Philip Blumel: Back to the future.
Philip Blumel: In the 1990s, when state after state, or at least those with the initiative process, imposed term limits on their state legislatures and attempted to impose them on Congress, too, some term limits supporters made some bold predictions about their effects. How do they hold up today? Hi, I am Philip Blumel, welcome to “No Uncertain Terms”, the official podcast of the term limits movement for the week of October 4th, 2021. Some of the winning arguments for term limits aren’t really arguable. I mean, of course, term limits spur rotation in office. No one would ever dispute this, it’s definitional. That’s what a term limit is, they prevent a long-term incumbent from running again, which will necessarily bring in a new member of the legislature. Voila. You have heard term limits supporters argue that this rotation would bring in new faces and ideas.
Philip Blumel: Again, how could it be otherwise? The old face is out of here. Of course, we saw new faces and ideas enter the legislatures that adopted term limits. They tended to be younger, too, and of course, since they left, they’re replaced by other people that had new ideas and also tended to be younger. Back in the day, term limits supporters claim that term limits would create more access to public office for citizens. Well, yes, in every seat in the legislature where there’s term limits, there’s going to be an open seat every six or eight years, whatever the specified term limit is. That open seat gives challengers an opportunity to run they wouldn’t have had otherwise.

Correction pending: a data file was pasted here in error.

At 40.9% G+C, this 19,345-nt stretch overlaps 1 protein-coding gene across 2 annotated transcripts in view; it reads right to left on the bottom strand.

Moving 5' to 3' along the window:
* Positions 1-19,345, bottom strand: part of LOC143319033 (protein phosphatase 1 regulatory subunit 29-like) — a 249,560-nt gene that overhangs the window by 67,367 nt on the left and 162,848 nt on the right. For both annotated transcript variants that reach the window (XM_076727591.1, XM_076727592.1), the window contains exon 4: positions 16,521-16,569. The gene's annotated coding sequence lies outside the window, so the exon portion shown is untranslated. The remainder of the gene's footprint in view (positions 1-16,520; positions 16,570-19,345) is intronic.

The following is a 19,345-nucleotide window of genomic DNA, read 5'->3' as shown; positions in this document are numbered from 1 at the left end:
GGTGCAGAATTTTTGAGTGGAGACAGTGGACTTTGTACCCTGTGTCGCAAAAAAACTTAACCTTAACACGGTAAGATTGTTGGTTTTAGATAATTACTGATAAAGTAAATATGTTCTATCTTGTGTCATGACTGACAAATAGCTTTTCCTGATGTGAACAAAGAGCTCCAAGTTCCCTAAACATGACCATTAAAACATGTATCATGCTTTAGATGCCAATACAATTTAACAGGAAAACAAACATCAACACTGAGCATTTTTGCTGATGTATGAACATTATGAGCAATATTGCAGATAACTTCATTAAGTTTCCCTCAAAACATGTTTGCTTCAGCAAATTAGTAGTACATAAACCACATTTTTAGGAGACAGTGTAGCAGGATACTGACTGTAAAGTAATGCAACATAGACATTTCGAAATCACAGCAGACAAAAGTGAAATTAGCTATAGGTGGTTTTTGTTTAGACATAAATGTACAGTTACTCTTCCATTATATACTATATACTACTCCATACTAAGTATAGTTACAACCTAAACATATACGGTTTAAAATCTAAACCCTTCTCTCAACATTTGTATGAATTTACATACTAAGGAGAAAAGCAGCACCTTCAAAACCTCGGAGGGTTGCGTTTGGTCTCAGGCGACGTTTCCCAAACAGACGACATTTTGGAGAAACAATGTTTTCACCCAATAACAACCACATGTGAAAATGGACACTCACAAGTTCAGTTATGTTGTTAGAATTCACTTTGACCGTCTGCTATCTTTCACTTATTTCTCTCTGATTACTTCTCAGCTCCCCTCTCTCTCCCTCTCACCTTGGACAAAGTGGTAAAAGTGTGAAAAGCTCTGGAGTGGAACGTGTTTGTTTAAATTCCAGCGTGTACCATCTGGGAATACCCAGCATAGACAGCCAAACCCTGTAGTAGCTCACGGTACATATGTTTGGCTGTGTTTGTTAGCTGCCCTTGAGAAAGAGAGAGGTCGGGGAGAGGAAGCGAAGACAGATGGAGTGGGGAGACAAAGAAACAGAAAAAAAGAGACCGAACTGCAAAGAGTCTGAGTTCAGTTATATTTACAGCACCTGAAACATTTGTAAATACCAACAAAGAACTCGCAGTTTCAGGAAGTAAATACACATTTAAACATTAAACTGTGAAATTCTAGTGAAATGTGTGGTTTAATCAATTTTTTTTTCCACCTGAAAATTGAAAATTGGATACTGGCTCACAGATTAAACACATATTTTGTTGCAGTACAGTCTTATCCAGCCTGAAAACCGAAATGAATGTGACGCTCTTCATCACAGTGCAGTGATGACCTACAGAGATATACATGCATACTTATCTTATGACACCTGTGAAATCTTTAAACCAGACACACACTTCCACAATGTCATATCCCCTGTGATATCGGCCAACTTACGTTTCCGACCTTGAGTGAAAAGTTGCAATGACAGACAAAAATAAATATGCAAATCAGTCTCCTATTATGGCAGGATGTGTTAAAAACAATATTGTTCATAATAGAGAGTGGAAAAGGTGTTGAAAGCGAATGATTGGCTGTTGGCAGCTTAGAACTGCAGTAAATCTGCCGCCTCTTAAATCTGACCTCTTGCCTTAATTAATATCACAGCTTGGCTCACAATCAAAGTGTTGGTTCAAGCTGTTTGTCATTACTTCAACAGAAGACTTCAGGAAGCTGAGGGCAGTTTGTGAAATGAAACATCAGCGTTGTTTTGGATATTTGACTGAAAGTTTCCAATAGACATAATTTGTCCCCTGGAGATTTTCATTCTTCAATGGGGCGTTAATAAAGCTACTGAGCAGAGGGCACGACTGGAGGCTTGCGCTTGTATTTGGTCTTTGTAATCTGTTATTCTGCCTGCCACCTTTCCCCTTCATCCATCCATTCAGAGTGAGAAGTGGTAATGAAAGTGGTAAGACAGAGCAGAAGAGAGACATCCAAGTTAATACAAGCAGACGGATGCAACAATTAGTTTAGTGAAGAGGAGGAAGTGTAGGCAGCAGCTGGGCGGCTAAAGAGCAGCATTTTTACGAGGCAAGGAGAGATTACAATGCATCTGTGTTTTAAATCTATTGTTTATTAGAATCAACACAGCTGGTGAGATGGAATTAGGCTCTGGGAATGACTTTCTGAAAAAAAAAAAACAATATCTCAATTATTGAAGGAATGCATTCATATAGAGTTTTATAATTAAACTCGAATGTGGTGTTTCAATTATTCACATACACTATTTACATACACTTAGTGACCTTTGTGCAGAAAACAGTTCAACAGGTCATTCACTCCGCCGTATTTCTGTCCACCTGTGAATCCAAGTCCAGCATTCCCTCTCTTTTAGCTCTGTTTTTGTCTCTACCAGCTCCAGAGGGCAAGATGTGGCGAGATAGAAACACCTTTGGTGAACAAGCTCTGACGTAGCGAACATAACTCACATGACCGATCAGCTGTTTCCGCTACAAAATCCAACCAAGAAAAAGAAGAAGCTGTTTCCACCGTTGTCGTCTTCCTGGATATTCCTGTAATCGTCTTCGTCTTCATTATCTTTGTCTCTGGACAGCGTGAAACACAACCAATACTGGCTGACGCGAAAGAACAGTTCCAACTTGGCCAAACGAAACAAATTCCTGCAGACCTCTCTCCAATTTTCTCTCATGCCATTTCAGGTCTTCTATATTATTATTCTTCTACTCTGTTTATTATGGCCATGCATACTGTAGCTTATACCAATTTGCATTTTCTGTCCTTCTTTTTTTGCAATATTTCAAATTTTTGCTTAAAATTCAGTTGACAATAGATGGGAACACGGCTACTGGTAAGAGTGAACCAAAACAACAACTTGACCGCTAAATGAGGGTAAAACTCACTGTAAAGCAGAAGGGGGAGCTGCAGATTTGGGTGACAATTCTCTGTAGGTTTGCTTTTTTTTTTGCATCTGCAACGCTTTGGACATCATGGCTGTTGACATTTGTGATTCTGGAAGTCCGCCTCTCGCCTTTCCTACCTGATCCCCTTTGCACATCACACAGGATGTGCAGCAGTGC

Philip Blumel: In all of my years of battling for term limits, I’ve never heard an opponent claim that term limits impede citizen participation, not once. Of course, the term limits supporters were right. The overwhelming support of the people in all parties for term limits is partly due to the fact that the primary arguments for term Limits are so simple, and they’re so easily verifiable. But not all the predictions of term limits supporters fall into that category. After this break, let’s discuss one that was very important in inspiring me to take up this cause, but one which generated a lot of debate at the time and still does.